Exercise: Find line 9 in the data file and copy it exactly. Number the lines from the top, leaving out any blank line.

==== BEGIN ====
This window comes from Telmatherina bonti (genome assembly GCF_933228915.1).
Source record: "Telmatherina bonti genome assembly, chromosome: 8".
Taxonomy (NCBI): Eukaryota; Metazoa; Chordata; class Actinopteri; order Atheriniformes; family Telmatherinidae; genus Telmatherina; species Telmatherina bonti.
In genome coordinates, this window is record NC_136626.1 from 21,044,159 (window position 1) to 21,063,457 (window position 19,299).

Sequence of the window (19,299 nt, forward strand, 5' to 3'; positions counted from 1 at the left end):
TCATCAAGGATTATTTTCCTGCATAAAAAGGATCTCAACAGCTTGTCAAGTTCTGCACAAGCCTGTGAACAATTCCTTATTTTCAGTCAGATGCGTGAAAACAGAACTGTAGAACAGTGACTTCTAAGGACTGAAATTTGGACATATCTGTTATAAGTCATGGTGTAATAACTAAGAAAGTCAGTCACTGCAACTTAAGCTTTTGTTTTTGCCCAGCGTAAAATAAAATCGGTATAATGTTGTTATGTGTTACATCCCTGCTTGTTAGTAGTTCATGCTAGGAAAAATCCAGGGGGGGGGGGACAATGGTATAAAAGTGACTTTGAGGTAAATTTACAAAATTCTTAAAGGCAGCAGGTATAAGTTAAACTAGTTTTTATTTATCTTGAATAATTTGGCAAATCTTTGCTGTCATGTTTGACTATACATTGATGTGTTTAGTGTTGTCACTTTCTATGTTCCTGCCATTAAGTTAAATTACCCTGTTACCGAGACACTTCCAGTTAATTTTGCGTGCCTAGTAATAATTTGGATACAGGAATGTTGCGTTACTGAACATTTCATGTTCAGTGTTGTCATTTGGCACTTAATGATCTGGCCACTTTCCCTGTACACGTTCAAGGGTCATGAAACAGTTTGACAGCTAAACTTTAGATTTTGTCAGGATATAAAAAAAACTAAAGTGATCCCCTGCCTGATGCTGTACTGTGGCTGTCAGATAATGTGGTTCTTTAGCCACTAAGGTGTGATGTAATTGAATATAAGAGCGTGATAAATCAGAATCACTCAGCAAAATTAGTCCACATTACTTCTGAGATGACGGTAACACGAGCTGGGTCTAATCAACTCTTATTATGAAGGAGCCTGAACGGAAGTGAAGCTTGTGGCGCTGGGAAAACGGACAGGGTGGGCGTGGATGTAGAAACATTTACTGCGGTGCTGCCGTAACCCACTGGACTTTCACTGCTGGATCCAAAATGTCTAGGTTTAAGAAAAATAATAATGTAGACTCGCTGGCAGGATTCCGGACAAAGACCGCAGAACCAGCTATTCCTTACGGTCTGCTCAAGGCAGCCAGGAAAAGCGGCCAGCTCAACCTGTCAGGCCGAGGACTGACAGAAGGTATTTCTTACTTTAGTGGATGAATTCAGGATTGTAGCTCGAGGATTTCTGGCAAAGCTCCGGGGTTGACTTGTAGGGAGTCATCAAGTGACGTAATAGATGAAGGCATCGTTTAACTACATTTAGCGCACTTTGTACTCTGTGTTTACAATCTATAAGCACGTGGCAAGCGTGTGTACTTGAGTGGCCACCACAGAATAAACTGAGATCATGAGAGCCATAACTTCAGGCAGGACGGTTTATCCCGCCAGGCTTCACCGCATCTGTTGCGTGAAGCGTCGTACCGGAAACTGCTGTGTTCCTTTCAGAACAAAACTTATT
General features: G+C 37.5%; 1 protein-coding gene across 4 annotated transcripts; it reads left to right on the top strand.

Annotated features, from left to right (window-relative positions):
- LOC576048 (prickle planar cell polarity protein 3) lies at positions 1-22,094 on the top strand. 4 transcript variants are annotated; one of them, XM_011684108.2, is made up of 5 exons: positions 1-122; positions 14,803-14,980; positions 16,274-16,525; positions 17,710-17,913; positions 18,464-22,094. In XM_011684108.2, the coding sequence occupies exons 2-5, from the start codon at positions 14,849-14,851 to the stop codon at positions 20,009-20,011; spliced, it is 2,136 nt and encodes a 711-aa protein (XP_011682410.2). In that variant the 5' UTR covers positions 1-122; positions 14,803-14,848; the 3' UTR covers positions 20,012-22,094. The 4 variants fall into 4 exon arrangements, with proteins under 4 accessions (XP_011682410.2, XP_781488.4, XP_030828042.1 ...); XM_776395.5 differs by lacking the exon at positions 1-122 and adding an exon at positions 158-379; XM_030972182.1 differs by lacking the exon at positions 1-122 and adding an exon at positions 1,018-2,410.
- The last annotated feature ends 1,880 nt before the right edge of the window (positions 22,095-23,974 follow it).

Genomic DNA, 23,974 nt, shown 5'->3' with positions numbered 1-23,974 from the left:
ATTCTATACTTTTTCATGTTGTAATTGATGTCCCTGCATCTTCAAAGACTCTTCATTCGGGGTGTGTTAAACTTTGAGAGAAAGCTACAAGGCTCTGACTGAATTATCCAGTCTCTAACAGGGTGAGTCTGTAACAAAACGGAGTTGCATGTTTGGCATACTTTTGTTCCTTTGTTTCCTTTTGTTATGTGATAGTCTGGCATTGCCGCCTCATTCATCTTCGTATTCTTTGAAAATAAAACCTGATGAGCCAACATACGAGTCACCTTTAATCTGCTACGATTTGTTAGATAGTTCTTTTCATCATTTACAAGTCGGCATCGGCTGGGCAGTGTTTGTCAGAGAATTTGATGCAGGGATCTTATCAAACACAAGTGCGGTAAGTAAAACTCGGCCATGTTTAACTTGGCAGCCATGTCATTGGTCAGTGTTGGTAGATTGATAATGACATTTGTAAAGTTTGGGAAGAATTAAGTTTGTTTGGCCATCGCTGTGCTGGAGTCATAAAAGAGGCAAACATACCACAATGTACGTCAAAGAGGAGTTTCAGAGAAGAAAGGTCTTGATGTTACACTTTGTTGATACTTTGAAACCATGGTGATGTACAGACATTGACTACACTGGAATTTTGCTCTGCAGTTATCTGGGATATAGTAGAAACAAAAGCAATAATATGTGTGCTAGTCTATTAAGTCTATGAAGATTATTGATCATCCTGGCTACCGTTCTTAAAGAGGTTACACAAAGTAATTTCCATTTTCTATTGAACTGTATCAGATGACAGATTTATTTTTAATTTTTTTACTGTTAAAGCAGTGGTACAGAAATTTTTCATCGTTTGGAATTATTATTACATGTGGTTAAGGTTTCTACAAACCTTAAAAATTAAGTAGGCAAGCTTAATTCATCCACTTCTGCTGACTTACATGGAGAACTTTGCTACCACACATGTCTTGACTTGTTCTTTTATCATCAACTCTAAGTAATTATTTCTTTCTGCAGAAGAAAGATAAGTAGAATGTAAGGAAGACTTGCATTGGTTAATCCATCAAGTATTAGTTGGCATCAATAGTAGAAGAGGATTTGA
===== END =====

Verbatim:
- LOC576048 (prickle planar cell polarity protein 3) lies at positions 1-22,094 on the top strand. 4 transcript variants are annotated; one of them, XM_011684108.2, is made up of 5 exons: positions 1-122; positions 14,803-14,980; positions 16,274-16,525; positions 17,710-17,913; positions 18,464-22,094. In XM_011684108.2, the coding sequence occupies exons 2-5, from the start codon at positions 14,849-14,851 to the stop codon at positions 20,009-20,011; spliced, it is 2,136 nt and encodes a 711-aa protein (XP_011682410.2). In that variant the 5' UTR covers positions 1-122; positions 14,803-14,848; the 3' UTR covers positions 20,012-22,094. The 4 variants fall into 4 exon arrangements, with proteins under 4 accessions (XP_011682410.2, XP_781488.4, XP_030828042.1 ...); XM_776395.5 differs by lacking the exon at positions 1-122 and adding an exon at positions 158-379; XM_030972182.1 differs by lacking the exon at positions 1-122 and adding an exon at positions 1,018-2,410.